Join Us In Celebrating A Special Benedictine Feast
Those interested in the Benedictine Family may be interested in knowing that tomorrow, November 13th, within the Benedictine liturgical tradition, we celebrate the feast of all the Saints who have lived according to the Rule of St. Benedict, usually referred to as All Saints of the Benedictine Order. As members of the Benedictine Family we Cistercians include our own saints as well, the famous ones like St. Bernard and the many unknown holy monks and nuns who have lived their monastic with fidelity and love. How well this quote from the prologue of St. Benedict summarizes the Cistercian Monastic quest.
As we progress in this way of life and in faith, we shall run on the path of God’s commandments, our hearts overflowing with the inexpressible delight of love. (Prologue 50)
This is certainly the life we seek with God and our brothers and sisters in the monastic life. It is a path to union with God made possible through the reformation of our hearts in the Image of Christ. Below the well-known scholar monk, Charles Dumont, articulates this quality of Cistercian Spirituality.
By their solicitude to be true to the Gospel in their reform of the monastic life, the first Cistercians gave a special place to three themes: greater faithfulness to the spirit and the letter of the Rule of Saint Benedict, stricter personal and communal solitude which foster contemplative prayer, and love of Christ poor and humble: the God who became man. It is this last one, the Divine Incarnation, which St Bernard endeavored to develop, thereby giving a new sensitivity to all Christian spirituality: Christ approached humanity by love.
This soon became the principal charism of the Cistercians’ life, both interior and exterior. Application to reading and studying the Bible and their spiritual masters’ commentaries on it, especially their homilies on that sacred song of love, the Song of Songs, made their teaching and life what they call a school of charity – even a special school of charity, or a school of the Holy Spirit.
In this school, first of all and above all, one teaches and learns to obey God’s first commandment, the source from which the others flow: “You shall love…” (Mt 22:37). There the monk or nun applies him or herself first of all to studying the psychology of love which for them is founded on freedom.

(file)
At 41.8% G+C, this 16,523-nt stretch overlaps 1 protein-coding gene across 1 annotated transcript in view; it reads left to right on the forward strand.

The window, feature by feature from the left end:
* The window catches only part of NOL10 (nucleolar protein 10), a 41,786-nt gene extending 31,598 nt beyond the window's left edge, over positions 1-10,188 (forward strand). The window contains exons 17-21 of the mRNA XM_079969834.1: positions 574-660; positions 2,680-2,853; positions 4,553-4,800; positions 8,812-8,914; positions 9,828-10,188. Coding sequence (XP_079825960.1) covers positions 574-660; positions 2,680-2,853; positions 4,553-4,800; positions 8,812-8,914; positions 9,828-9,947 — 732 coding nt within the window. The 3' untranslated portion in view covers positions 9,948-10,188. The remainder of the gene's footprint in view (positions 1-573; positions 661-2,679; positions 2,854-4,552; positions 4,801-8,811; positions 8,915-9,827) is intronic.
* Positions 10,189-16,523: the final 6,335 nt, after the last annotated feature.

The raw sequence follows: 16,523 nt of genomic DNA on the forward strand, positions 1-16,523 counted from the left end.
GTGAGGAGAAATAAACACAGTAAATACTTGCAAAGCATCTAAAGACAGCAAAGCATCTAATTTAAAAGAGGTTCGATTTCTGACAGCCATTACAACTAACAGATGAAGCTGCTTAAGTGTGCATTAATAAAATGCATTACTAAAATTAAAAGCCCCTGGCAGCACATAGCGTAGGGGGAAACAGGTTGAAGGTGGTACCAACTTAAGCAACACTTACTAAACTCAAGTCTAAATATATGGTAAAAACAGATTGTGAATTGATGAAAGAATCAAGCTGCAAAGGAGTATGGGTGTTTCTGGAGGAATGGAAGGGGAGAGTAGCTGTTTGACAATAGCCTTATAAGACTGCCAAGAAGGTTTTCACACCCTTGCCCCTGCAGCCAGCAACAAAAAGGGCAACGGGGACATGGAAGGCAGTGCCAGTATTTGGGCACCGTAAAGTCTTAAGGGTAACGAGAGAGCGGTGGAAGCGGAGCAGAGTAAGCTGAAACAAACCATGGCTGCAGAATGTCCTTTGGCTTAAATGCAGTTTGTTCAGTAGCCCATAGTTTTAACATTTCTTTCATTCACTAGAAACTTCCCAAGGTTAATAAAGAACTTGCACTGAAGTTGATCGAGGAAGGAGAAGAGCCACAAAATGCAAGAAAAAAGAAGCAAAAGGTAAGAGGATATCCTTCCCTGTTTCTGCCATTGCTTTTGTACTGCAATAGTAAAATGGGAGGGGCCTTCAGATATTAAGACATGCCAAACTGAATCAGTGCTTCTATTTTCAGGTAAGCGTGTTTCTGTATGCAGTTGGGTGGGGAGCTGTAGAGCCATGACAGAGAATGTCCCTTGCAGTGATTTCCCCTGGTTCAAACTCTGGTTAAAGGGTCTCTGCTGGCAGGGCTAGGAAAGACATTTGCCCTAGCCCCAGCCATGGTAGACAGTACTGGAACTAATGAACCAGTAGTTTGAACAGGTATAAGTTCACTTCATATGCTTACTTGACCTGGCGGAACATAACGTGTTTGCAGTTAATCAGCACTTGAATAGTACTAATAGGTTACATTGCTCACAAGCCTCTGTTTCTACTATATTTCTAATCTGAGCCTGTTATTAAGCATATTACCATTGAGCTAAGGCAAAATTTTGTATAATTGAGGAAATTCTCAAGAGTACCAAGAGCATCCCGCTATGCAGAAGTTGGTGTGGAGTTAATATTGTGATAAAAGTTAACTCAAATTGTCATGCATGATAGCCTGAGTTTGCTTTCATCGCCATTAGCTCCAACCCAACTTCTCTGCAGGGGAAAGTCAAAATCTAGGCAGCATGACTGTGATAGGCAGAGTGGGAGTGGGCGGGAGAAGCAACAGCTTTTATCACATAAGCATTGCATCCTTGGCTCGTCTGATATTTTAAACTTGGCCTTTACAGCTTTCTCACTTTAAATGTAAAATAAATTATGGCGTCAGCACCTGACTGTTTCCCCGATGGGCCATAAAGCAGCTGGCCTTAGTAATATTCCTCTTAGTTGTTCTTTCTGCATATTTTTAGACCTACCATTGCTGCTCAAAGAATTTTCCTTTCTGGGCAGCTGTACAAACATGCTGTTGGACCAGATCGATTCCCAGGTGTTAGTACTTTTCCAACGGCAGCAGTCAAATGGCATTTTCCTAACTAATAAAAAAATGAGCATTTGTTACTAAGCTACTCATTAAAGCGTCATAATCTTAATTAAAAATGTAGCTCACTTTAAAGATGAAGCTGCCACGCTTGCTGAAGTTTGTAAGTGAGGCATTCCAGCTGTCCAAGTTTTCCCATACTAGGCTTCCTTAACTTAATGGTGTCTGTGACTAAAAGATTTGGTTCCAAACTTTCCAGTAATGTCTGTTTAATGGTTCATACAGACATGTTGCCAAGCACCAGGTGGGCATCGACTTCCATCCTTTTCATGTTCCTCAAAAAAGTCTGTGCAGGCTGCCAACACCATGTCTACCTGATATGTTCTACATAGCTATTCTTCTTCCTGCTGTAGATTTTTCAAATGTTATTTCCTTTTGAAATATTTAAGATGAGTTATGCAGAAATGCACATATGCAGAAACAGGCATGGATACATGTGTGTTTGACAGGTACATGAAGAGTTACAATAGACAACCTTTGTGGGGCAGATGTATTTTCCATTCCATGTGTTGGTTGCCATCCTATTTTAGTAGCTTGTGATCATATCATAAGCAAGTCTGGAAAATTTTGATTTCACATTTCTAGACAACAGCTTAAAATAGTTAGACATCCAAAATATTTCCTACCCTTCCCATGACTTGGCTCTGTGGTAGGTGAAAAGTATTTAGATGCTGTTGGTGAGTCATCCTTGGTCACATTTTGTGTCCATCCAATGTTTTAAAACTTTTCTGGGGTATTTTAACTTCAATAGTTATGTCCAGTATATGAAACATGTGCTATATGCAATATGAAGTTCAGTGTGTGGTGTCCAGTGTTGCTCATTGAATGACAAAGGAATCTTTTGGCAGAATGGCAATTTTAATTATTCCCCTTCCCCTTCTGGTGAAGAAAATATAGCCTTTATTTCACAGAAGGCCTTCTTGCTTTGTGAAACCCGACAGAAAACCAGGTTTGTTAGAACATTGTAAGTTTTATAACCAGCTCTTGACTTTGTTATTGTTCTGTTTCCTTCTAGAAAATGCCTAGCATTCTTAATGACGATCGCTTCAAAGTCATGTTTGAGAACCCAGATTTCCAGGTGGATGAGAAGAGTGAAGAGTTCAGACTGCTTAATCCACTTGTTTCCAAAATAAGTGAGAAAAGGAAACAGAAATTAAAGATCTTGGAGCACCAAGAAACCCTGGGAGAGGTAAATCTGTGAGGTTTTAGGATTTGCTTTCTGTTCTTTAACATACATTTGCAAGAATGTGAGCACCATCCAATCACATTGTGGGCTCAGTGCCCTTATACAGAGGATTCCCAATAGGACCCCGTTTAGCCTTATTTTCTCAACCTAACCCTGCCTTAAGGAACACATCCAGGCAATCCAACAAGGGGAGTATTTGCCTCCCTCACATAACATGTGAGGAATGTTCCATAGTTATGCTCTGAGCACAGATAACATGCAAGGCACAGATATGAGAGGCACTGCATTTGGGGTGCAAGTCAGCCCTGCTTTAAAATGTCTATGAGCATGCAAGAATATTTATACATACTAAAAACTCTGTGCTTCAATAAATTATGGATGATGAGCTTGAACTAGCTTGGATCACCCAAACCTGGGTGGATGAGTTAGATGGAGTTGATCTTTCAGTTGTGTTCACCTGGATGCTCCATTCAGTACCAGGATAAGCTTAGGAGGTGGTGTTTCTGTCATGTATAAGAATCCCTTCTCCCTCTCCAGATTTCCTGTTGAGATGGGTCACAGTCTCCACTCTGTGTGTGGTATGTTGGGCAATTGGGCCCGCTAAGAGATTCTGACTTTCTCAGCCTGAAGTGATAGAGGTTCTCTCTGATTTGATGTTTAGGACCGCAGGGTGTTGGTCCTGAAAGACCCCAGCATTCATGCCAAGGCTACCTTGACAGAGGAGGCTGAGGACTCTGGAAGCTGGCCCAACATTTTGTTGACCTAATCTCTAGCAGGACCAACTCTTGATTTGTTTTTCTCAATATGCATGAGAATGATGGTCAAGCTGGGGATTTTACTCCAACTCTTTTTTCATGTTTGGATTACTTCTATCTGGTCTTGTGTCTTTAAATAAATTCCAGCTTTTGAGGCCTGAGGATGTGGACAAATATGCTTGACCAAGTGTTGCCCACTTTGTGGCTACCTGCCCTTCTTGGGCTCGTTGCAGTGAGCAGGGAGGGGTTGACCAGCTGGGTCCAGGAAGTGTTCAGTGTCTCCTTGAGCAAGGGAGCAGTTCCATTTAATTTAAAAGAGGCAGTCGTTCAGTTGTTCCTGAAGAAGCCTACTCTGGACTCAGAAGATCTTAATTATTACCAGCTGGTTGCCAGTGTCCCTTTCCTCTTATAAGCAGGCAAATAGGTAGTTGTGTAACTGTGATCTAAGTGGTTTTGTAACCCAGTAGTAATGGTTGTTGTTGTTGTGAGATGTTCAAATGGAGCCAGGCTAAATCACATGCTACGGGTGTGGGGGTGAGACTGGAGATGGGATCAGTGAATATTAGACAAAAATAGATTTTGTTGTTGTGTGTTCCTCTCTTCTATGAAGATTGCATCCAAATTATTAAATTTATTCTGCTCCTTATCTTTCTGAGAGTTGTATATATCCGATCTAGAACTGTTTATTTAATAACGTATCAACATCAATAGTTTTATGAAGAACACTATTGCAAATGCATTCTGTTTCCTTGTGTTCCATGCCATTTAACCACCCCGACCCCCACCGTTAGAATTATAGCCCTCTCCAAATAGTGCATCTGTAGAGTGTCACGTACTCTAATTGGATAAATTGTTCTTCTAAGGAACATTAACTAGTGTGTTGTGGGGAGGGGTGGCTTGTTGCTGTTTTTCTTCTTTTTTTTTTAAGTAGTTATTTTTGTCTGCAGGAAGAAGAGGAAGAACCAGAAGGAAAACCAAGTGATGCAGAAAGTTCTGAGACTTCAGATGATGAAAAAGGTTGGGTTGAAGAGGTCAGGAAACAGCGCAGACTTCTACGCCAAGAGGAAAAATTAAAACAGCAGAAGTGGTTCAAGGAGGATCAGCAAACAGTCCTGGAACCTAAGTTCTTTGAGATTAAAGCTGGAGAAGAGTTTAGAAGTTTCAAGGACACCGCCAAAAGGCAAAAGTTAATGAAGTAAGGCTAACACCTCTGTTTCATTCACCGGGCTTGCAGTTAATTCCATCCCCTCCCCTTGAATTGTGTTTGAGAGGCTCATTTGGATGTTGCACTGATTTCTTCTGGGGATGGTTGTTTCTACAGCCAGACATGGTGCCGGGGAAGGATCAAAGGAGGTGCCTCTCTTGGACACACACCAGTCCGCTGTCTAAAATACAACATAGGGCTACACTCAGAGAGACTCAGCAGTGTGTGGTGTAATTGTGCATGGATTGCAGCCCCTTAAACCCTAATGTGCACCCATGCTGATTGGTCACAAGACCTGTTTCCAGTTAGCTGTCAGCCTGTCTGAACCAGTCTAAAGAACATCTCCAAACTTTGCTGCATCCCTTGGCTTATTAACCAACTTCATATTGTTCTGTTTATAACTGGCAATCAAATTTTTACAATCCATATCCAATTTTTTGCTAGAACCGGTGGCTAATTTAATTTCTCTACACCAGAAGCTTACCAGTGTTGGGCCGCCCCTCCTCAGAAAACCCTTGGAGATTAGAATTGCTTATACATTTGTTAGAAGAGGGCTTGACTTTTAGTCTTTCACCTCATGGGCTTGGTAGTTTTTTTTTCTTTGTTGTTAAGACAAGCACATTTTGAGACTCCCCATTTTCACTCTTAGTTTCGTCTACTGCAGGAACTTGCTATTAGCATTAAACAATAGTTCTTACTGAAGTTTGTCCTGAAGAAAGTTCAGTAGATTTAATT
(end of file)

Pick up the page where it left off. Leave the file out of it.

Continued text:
Freedom is the most distinctive trait of the soul created in the image and resemblance of the Creator’s infinite freedom. A human being’s freedom is exercised especially in natural affectivity which by grace becomes charity or spiritual love.” (Charles Dumont Monk-Poet, A Spiritual Biography by Elizabeth O’Connor, OCSO of Redwoods Abbey).
(adapted from O.L. of Redwoods web site).
Therefore we intend to establish a school for the Lord’s service. In drawing up its regulation, we hope to set down nothing harsh, nothing burdensome. The good of all concerned however, may prompt us to a little strictness in order to amend faults and to safeguard love.
Do not be daunted immediately by fear and run away from the road that leads to salvation. It is bound to be narrow as the outset.
But as we progress in this way of life and in faith, we shall run on the path of God’s commandments, our hearts overflowing with the inexpressible delight of love. Never swerving from his instructions,then, but faithfully observing his teaching in the monastery until death we shall through patience share in the sufferings of Christ that we may deserve also to share in his kingdom. Amen
Rule of St. Benedict